If the venues in the tables above are those that openers would like to stay away from, then those in the table below are ones where openers would be queuing up to play on. The Indian venues are to be expected, since facing the new ball is often the best opportunity to score runs in the subcontinent. However, there are a few surprises here, with MCG being high on the list of productive opening partnerships, as also Headingley. (The MCG average is very high because of Australia's openers, who average 54.81 per partnership, but overseas pairs have done well too, averaging a healthy 38.82.) There's a South African venue in the list too, with openers averaging almost 43 in Durban, well clear of the 24.80 in Centurion. And the WACA, with its pace and bounce, has actually helped openers score runs, and score them quickly.

Venues with the highest average opening partnerships in Tests since 2005 (Qual: 20 p'ships)
Venue P'ships Runs Average 100/ 50 stands
Punjab CA Stadium, Mohali 24 1322 55.08 4/ 4
Bellerive Oval, Hobart 20 943 47.15 2/ 4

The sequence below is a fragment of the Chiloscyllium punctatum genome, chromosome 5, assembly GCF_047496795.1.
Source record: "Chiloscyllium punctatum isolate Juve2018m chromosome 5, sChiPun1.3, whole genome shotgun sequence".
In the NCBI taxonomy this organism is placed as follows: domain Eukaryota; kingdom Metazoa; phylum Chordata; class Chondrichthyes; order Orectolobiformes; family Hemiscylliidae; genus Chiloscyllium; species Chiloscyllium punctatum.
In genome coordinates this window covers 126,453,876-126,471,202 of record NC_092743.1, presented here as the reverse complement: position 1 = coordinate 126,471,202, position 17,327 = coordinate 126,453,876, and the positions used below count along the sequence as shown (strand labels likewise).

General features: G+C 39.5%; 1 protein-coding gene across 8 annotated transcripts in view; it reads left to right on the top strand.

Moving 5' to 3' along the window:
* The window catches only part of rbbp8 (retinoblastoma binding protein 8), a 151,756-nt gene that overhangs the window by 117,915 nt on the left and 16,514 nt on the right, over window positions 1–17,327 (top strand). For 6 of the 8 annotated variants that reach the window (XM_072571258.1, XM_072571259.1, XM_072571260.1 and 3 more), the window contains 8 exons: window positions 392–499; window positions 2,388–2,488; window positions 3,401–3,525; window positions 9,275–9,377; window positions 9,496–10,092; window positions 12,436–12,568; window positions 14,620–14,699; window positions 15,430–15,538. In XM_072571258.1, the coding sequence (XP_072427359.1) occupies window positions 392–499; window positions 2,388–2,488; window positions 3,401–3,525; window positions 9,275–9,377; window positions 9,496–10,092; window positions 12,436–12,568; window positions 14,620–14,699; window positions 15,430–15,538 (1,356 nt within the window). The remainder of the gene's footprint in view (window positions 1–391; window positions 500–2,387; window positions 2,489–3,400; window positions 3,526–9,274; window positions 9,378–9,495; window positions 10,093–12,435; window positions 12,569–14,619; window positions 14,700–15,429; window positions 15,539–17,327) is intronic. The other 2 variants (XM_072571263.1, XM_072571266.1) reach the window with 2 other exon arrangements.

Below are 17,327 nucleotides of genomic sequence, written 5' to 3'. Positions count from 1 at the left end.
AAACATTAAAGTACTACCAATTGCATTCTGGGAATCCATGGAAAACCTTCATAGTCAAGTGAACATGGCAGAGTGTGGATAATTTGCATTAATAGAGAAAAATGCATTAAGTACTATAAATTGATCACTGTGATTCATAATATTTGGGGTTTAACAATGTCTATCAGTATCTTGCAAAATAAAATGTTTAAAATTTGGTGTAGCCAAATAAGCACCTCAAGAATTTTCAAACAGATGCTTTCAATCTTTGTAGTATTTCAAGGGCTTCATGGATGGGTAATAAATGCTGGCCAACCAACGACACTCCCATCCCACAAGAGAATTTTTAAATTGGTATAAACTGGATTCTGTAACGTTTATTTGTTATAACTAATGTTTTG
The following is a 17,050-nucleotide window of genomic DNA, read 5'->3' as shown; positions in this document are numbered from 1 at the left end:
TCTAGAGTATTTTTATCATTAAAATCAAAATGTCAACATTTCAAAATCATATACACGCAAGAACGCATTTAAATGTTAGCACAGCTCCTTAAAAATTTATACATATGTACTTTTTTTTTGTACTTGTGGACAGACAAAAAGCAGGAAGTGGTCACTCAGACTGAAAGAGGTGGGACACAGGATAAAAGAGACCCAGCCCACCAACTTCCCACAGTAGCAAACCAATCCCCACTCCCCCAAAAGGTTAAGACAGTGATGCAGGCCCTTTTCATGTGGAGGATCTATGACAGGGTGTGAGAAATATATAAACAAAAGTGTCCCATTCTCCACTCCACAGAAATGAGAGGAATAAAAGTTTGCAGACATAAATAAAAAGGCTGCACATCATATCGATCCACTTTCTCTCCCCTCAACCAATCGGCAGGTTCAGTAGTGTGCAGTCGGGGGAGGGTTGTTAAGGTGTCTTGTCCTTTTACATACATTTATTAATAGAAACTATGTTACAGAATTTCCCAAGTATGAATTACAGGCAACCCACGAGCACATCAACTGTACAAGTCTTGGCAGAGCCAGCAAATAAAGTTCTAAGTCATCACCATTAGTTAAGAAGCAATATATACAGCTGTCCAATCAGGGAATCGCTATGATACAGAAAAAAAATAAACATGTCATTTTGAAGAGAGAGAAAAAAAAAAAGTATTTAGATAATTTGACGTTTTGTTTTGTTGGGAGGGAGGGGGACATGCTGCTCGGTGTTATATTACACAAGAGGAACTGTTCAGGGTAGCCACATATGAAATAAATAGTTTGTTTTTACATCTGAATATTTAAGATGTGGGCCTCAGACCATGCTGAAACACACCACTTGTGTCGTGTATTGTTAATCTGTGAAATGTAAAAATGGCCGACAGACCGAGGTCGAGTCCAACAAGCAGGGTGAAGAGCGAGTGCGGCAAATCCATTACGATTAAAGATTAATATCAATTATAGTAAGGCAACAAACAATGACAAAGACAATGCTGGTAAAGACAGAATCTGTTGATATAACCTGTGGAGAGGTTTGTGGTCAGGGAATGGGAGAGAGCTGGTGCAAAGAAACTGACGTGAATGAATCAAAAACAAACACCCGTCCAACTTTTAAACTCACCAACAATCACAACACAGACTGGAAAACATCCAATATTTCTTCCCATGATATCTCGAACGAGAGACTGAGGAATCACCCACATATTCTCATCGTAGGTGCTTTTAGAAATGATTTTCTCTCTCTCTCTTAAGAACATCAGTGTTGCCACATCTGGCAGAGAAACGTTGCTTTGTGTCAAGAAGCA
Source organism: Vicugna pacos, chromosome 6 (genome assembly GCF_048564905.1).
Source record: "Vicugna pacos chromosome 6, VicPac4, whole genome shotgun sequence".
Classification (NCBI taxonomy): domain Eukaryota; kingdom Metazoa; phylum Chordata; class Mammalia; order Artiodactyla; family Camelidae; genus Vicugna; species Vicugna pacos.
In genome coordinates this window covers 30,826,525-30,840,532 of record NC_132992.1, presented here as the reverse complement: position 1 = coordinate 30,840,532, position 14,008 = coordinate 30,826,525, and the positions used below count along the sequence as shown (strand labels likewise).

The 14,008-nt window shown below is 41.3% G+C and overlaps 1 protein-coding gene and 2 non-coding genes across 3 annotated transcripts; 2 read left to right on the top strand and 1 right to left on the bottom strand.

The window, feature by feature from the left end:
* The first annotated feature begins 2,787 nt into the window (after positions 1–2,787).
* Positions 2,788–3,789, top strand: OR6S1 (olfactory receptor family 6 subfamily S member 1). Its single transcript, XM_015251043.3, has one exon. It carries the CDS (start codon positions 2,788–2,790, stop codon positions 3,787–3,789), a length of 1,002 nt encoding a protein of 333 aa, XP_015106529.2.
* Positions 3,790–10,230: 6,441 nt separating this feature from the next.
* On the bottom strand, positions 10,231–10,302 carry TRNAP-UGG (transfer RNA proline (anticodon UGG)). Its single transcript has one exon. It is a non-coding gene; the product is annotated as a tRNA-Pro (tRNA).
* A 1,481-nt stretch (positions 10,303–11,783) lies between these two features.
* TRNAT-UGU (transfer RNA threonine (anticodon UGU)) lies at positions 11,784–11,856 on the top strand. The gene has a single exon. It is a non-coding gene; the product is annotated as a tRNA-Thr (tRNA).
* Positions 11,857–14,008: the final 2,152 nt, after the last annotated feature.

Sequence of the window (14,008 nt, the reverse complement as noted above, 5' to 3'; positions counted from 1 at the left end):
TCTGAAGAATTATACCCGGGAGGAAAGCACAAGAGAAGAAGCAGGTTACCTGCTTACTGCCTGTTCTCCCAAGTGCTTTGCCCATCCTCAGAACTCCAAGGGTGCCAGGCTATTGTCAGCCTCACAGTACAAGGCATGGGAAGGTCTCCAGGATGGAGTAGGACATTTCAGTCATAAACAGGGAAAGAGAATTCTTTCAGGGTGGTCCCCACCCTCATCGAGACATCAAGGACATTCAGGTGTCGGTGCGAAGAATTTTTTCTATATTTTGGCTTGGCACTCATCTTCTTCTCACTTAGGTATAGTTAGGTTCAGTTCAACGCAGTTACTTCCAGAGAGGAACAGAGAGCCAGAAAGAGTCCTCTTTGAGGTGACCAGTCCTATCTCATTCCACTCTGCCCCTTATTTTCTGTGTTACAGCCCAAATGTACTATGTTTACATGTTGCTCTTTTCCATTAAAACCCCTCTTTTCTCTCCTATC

Eden Gardens, Kolkata 21 980 46.66 1/ 6
Melbourne Cricket Ground 33 1537 46.57 4/ 6
Headingley, Leeds 26 1156 46.24 3/ 7
SSC, Colombo 39 1738 45.73 4/ 11
Lord's, London 71 3143 45.55 7/ 12
McLean Park, Napier 23 931 44.33 2/ 5
WACA, Perth 35 1505 43.00 4/ 4
Kingsmead, Durban 30 1245 42.93 2/ 8
Bridgetown, Barbados 30 1278 42.60 3/ 4

S Rajesh is stats editor of ESPNcricinfo. Follow him on Twitter

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Posted by Dummy4 on (February 15, 2014, 13:00 GMT)

Interesting that despite many opinions expressed on this blog and others on Cricinfo to the contrary, only one English ground seems to favour new ball seam/swing bowling (Trent Bridge).

The perception seems to be that facing the new swinging and seaming ball on an English "green top" is one of the reasons for England brief moment of ascendancy in test cricket a few years back.

These figures would suggest that that opinion was entirely incorrect. Not only is Trent Bridge the only ground listed - it's also at the bottom of the list for opening partnership failures - lower down the list than even than the perceived dustbowl of Karachi!

Posted by Shakti on (February 15, 2014, 11:26 GMT)

Some surfaces do play better when facing a newer ball but become dreadful to bat on as the ball gets older (particularly in India).West Indian batsmen probably have affected the statistic of Jamaica as their opening stands have not been good in this millenium.

Posted by Dummy4 on (February 14, 2014, 18:04 GMT)

Not sure this is fair - in places like the West Indies, where Test sides play less, there is likely to be more unfamiliar conditions. A better judge of difficulty opening would be domestic stats

Posted by GV on (February 14, 2014, 11:34 GMT)